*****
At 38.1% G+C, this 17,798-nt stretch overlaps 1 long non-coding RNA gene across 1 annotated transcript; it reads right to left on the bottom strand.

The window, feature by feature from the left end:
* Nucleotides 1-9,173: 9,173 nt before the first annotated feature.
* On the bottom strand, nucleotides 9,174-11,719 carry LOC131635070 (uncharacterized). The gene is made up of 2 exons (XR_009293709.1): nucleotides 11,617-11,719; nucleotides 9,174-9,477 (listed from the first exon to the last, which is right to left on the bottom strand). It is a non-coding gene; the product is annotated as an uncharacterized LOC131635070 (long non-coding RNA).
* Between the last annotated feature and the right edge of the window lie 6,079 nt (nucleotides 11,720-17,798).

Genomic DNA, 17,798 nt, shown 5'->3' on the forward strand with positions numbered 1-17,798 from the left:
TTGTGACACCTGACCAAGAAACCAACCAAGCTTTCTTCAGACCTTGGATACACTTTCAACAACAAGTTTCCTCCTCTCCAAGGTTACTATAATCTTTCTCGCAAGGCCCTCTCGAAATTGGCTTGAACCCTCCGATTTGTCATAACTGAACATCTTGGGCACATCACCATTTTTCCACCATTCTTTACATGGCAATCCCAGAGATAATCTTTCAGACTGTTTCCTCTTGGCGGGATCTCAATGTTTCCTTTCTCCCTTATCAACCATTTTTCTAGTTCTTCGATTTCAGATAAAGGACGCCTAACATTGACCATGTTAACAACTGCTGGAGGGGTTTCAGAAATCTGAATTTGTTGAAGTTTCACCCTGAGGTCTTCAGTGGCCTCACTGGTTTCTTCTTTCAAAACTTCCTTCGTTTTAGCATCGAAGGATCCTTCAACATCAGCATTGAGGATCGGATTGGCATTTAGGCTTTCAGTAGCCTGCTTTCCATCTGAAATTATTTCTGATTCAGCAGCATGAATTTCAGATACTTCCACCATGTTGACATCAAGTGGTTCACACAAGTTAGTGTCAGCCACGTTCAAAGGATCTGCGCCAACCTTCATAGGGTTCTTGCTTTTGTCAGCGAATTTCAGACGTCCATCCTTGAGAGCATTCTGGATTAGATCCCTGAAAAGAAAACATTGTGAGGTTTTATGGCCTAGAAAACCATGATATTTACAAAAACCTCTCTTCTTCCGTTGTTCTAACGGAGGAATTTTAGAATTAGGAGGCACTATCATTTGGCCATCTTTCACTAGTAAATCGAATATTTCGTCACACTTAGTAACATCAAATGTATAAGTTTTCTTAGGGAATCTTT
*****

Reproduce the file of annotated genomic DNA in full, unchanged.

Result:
At 38.1% G+C, this 17,798-nt stretch overlaps 1 long non-coding RNA gene across 1 annotated transcript; it reads right to left on the bottom strand.

The window, feature by feature from the left end:
* Nucleotides 1-9,173: 9,173 nt before the first annotated feature.
* On the bottom strand, nucleotides 9,174-11,719 carry LOC131635070 (uncharacterized). The gene is made up of 2 exons (XR_009293709.1): nucleotides 11,617-11,719; nucleotides 9,174-9,477 (listed from the first exon to the last, which is right to left on the bottom strand). It is a non-coding gene; the product is annotated as an uncharacterized LOC131635070 (long non-coding RNA).
* Between the last annotated feature and the right edge of the window lie 6,079 nt (nucleotides 11,720-17,798).

Genomic DNA, 17,798 nt, shown 5'->3' on the forward strand with positions numbered 1-17,798 from the left:
TTGTGACACCTGACCAAGAAACCAACCAAGCTTTCTTCAGACCTTGGATACACTTTCAACAACAAGTTTCCTCCTCTCCAAGGTTACTATAATCTTTCTCGCAAGGCCCTCTCGAAATTGGCTTGAACCCTCCGATTTGTCATAACTGAACATCTTGGGCACATCACCATTTTTCCACCATTCTTTACATGGCAATCCCAGAGATAATCTTTCAGACTGTTTCCTCTTGGCGGGATCTCAATGTTTCCTTTCTCCCTTATCAACCATTTTTCTAGTTCTTCGATTTCAGATAAAGGACGCCTAACATTGACCATGTTAACAACTGCTGGAGGGGTTTCAGAAATCTGAATTTGTTGAAGTTTCACCCTGAGGTCTTCAGTGGCCTCACTGGTTTCTTCTTTCAAAACTTCCTTCGTTTTAGCATCGAAGGATCCTTCAACATCAGCATTGAGGATCGGATTGGCATTTAGGCTTTCAGTAGCCTGCTTTCCATCTGAAATTATTTCTGATTCAGCAGCATGAATTTCAGATACTTCCACCATGTTGACATCAAGTGGTTCACACAAGTTAGTGTCAGCCACGTTCAAAGGATCTGCGCCAACCTTCATAGGGTTCTTGCTTTTGTCAGCGAATTTCAGACGTCCATCCTTGAGAGCATTCTGGATTAGATCCCTGAAAAGAAAACATTGTGAGGTTTTATGGCCTAGAAAACCATGATATTTACAAAAACCTCTCTTCTTCCGTTGTTCTAACGGAGGAATTTTAGAATTAGGAGGCACTATCATTTGGCCATCTTTCACTAGTAAATCGAATATTTCGTCACACTTAGTAACATCAAATGTATAAGTTTTCTTAGGGAATCTTT